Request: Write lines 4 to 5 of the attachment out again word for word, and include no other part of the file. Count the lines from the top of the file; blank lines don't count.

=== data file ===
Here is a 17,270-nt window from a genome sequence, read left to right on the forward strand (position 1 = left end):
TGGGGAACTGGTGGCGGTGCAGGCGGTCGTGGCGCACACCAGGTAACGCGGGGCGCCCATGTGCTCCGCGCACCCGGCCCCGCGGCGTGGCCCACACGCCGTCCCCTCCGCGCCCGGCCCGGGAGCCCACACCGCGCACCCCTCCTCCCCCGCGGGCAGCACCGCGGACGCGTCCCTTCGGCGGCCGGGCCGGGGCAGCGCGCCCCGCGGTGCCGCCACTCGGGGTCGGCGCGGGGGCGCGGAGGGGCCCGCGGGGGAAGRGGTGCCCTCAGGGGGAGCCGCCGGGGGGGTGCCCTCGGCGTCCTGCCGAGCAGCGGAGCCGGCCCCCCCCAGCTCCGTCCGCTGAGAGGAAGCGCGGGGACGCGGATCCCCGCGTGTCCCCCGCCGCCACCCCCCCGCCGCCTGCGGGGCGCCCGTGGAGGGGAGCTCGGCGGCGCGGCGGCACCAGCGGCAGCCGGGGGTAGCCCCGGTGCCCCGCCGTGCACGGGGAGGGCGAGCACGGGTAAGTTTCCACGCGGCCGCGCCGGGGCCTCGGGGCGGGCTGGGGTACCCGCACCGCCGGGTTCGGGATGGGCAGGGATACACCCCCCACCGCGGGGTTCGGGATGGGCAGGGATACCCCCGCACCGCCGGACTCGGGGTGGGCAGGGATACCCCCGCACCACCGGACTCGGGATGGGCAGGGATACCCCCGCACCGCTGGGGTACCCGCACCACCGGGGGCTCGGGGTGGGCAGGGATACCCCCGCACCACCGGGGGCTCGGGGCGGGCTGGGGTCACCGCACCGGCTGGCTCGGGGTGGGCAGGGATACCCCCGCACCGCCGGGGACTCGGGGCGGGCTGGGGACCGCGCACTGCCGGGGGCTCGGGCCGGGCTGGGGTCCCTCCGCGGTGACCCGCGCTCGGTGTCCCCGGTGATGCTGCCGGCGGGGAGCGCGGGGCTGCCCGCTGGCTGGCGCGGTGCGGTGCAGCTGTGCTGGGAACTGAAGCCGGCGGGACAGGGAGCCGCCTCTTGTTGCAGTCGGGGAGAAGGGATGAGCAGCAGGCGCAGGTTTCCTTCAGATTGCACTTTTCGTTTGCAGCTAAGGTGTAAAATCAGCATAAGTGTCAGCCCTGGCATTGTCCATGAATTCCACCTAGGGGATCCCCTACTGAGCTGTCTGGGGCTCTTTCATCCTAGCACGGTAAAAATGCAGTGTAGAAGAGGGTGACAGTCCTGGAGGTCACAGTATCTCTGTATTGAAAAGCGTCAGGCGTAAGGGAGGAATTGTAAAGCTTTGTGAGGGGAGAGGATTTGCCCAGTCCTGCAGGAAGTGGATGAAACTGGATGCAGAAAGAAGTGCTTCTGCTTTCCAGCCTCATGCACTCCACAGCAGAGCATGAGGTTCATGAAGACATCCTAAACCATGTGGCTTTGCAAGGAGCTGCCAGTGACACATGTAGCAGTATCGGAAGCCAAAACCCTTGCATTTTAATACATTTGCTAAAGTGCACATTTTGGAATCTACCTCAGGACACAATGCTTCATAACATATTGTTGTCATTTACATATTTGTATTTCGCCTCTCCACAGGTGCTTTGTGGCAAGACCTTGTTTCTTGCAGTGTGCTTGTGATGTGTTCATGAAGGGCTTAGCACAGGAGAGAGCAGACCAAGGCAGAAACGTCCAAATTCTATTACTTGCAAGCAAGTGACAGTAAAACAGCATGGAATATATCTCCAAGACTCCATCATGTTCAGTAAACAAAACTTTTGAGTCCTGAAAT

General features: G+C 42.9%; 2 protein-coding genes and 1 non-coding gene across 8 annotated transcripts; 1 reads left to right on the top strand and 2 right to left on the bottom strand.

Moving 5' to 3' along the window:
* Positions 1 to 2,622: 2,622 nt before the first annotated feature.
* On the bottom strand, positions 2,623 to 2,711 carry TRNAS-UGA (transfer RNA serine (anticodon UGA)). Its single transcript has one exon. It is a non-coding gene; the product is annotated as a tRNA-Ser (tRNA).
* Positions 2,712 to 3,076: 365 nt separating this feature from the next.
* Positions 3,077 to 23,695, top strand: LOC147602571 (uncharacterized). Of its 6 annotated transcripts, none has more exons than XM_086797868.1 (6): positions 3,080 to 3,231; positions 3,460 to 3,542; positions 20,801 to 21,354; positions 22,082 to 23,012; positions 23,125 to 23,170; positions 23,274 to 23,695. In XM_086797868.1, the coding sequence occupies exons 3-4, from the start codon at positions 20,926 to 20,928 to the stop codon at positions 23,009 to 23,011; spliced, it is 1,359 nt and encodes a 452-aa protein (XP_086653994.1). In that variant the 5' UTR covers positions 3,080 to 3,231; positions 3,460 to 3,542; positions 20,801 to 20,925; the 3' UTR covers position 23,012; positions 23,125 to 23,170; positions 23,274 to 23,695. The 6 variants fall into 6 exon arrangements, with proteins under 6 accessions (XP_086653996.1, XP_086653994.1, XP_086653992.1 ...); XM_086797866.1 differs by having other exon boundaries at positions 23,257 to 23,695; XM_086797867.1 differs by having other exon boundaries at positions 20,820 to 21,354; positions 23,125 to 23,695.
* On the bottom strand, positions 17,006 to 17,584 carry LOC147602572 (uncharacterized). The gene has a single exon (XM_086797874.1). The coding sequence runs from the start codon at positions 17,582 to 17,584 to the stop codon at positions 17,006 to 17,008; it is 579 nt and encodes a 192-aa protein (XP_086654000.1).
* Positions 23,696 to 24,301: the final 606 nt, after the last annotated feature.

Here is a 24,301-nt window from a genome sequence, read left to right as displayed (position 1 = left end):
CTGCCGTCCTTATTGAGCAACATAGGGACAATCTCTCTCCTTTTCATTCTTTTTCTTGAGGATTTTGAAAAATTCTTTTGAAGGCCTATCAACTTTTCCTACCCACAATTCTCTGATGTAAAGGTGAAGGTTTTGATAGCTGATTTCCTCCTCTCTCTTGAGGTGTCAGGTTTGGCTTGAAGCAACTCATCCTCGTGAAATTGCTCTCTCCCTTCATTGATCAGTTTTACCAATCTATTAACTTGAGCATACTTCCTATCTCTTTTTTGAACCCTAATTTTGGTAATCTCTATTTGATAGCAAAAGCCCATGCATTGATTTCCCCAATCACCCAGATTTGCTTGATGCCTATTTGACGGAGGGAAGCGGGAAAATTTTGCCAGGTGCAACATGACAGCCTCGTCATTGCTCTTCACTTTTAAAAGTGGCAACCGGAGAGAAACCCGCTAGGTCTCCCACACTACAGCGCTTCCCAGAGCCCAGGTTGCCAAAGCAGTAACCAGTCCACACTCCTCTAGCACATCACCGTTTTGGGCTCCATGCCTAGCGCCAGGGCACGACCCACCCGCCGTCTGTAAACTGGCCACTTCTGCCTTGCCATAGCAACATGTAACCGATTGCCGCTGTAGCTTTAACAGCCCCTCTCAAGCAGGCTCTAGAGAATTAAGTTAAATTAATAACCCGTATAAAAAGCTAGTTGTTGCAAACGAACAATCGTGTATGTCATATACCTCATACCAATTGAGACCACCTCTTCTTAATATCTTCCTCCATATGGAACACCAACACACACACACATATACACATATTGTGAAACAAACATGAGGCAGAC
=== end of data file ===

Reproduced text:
Moving 5' to 3' along the window:
* Positions 1 to 2,622: 2,622 nt before the first annotated feature.